I started working for Perception-Point, an Israeli start-up, about a year ago. A friend of mine who is a co-founder, recruited me to be their blogger and help with the product’s marketing. I had just quit the Israeli Cyber Bureau, where I’d been working part time as a cyber analyst, so I was closely familiar with the world of cyber-tech. Plus, I had just started in West Side Story, so a part time job that I could do from practically anywhere with a WiFi signal, seemed like the perfect package.
When I had first decided that I was going to conquer Broadway, I notified my bosses that I would be moving to New York in April 2017, and that I would like to hold on to my position and continue blogging from a distance. Their initial response was positive, and I was happy to see this job as a source of income that I would be taking with me when I left.
Nevertheless, a new factor was added to the equation. A renowned executive, who has successfully lead two start-ups to the Exit promised land, was parachuted into the CEO’s chair. During the first few weeks he focused on reviewing and revising the company’s strategy, which led to a series of changes. One of his observations was that the company had moved out of product development too quickly and that it needed to take a step back and work on the product (a computerized mechanism which prevents cyber attacks). This step back also meant that there wouldn’t be any product to blog about for a while, so I wasn’t surprised when my friend, the co-founder, told me he had ill news for me about the my future in the company. The bottom line was that there was no current need for my blogging services, and that by the time there could be – the company would be better off hiring the services of experienced cyber bloggers who have a sturdy crowd of followers.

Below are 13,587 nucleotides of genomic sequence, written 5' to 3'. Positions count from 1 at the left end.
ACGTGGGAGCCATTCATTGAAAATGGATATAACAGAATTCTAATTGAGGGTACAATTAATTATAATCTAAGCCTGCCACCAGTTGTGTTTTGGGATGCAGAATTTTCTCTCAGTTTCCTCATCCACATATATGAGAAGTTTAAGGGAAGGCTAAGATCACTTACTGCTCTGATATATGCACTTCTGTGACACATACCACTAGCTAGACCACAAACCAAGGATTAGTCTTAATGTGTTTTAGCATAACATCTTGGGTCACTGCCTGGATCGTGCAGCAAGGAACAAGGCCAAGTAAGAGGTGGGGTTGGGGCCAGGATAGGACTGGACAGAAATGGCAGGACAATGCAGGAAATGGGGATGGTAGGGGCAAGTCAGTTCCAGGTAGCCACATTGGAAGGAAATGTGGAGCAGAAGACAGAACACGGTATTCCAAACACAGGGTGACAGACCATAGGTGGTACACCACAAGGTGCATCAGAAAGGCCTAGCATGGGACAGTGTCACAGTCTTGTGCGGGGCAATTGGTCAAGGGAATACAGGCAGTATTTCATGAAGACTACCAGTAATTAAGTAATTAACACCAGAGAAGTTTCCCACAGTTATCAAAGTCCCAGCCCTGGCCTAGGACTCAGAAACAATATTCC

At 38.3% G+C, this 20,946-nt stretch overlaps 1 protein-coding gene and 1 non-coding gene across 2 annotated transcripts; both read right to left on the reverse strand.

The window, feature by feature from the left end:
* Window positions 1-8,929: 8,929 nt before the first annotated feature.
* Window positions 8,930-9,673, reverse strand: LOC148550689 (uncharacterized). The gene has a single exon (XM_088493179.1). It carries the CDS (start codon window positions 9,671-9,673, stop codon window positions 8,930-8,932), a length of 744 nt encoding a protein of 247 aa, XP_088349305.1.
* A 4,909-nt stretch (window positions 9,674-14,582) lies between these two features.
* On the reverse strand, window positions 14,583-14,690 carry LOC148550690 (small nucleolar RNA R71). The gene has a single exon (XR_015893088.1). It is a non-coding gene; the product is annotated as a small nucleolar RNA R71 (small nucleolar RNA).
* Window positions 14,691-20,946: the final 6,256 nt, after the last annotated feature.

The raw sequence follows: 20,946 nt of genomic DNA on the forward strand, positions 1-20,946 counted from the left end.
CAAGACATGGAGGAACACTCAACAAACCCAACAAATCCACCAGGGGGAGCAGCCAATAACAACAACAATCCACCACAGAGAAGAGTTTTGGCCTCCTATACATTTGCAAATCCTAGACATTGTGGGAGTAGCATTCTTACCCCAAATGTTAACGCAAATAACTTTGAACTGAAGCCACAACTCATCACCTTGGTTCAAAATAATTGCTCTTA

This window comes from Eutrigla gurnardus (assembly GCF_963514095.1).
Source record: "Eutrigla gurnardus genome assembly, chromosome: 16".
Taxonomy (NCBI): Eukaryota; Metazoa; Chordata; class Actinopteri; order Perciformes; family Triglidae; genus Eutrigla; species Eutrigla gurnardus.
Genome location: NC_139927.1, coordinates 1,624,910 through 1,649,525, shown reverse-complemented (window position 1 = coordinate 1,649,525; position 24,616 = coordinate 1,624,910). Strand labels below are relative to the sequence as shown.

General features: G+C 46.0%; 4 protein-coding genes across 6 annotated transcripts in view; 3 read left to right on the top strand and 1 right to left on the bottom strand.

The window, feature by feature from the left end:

It all made perfect sense to me. Nevertheless, I was being fired, and that made me doubt my writing talents, worry about my financial viability and feel ashamed of my self. My friends and family were all very supportive and encouraged me to look at the bright side of these happenings. I would be leaving no strings attached, and would be able to immerse myself in a local job in New York, till I got in to the Broadway show cycle.
Still, the shame I was experiencing was unexpected, and got me thinking about what losing my job in a start-up meant to me. There was something about losing this job which reminded me of the time I had stopped walking around with a Kippa – the Jewish skull-cap. I had been reluctantly walking around with one all my life, and finally felt the need to dissociate from the frum practice of life I was leading, and broaden my orthodox perspectives. This act was far more than symbolic, but it’s symbolism bore the most prominent effect. Discarding my Kippa meant losing the manifestation of my association with a traditional way of life. Similarly, the thrill of being associated with the energetic bubble of the Start-Up Nation, the joy of walking into a hi-tech office in the mornings, and leaving by noon for an evening show – were no longer a part of my life. Who was I without the Kippa? What am I without the start-up? I am just ME, and maybe that’s not such an easy thing to be.
When I called my father up to tell him the news, he said he thought it was better that I leave this job behind, and that he thinks I’m a talented writer, regardless my employment as a cyber blogger. I was deeply moved by this, and told him that a man’s greatest desire is that his father tell him he is competent, like he’d just done. Though not part of any plan, losing my job has made me win a self-confidence insurance for the rest of my life, and that is definitely something worth losing a job for.